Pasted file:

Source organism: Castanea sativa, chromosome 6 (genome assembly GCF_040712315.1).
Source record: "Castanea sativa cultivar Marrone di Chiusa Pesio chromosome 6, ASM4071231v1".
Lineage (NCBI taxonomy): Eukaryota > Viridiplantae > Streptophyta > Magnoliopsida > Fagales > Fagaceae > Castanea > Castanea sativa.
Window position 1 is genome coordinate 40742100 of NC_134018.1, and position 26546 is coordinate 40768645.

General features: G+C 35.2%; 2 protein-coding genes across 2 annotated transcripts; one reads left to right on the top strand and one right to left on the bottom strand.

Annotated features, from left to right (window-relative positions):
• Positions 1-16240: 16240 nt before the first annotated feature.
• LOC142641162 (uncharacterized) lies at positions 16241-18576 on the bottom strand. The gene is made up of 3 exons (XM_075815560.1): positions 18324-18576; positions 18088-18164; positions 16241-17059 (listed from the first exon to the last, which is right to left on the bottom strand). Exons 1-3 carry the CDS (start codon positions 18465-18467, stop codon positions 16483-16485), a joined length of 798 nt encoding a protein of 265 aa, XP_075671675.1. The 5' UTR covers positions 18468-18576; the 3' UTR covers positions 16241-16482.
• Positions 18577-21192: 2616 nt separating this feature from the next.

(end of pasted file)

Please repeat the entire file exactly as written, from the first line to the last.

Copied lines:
Source organism: Castanea sativa, chromosome 6 (genome assembly GCF_040712315.1).
Source record: "Castanea sativa cultivar Marrone di Chiusa Pesio chromosome 6, ASM4071231v1".
Lineage (NCBI taxonomy): Eukaryota > Viridiplantae > Streptophyta > Magnoliopsida > Fagales > Fagaceae > Castanea > Castanea sativa.
Window position 1 is genome coordinate 40742100 of NC_134018.1, and position 26546 is coordinate 40768645.

General features: G+C 35.2%; 2 protein-coding genes across 2 annotated transcripts; one reads left to right on the top strand and one right to left on the bottom strand.

Annotated features, from left to right (window-relative positions):
• Positions 1-16240: 16240 nt before the first annotated feature.
• LOC142641162 (uncharacterized) lies at positions 16241-18576 on the bottom strand. The gene is made up of 3 exons (XM_075815560.1): positions 18324-18576; positions 18088-18164; positions 16241-17059 (listed from the first exon to the last, which is right to left on the bottom strand). Exons 1-3 carry the CDS (start codon positions 18465-18467, stop codon positions 16483-16485), a joined length of 798 nt encoding a protein of 265 aa, XP_075671675.1. The 5' UTR covers positions 18468-18576; the 3' UTR covers positions 16241-16482.
• Positions 18577-21192: 2616 nt separating this feature from the next.